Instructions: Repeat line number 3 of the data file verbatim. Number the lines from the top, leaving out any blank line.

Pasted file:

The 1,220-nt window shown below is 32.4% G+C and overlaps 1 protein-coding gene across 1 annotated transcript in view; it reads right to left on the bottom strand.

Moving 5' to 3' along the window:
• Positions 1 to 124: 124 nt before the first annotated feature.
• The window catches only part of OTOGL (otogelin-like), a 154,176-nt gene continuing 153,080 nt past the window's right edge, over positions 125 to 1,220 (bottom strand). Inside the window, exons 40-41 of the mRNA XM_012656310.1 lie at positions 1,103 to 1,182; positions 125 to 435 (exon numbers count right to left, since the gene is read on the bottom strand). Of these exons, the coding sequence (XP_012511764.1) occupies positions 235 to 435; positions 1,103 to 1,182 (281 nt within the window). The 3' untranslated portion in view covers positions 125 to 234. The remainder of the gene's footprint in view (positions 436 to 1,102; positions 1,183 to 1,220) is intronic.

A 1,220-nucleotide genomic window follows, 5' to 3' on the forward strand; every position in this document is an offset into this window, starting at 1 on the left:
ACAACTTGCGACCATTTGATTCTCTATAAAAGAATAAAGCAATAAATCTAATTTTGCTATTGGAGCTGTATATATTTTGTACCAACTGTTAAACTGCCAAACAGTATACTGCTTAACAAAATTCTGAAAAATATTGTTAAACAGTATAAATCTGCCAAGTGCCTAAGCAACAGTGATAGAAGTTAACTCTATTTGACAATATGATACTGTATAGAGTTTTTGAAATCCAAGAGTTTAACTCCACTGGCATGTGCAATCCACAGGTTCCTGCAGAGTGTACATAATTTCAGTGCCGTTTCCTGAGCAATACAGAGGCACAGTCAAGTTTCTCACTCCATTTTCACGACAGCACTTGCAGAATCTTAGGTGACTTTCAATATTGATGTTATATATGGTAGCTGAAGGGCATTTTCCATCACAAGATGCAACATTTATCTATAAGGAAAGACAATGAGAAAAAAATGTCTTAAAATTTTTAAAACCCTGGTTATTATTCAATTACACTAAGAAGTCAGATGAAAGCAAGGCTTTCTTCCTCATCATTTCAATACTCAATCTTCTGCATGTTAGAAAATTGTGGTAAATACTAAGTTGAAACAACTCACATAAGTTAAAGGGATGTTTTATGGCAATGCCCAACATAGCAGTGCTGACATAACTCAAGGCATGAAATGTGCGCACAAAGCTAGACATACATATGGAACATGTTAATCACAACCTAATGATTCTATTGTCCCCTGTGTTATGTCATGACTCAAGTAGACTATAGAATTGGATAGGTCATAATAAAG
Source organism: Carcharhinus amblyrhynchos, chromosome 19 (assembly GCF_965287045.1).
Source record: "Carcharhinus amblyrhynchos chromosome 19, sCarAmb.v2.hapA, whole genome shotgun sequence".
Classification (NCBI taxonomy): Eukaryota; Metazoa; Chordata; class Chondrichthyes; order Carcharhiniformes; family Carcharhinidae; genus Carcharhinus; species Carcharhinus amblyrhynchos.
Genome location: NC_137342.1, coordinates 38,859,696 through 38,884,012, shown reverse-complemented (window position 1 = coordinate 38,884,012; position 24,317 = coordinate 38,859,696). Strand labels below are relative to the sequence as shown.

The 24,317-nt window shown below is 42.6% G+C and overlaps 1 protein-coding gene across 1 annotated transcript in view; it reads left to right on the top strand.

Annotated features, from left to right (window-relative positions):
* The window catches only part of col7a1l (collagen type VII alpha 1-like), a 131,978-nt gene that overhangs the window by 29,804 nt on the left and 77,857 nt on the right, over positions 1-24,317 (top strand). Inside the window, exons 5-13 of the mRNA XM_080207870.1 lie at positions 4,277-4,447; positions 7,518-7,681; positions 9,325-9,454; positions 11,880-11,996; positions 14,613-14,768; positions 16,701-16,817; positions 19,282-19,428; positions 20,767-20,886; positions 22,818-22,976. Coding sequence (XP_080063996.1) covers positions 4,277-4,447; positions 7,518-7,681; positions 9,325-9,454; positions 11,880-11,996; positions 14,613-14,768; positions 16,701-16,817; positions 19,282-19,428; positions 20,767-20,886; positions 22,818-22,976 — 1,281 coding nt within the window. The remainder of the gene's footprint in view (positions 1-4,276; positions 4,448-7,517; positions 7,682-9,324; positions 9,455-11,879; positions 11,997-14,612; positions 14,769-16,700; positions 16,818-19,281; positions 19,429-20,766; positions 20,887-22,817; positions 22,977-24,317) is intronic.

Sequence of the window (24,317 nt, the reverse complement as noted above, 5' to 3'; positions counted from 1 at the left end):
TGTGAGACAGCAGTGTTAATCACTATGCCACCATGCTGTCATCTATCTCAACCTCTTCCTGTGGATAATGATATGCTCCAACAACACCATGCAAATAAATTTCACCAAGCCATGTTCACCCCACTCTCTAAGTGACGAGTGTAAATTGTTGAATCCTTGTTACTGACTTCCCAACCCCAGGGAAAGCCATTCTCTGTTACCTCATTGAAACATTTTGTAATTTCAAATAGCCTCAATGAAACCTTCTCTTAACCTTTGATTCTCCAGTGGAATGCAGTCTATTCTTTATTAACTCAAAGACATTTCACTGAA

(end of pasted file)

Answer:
• Positions 1 to 124: 124 nt before the first annotated feature.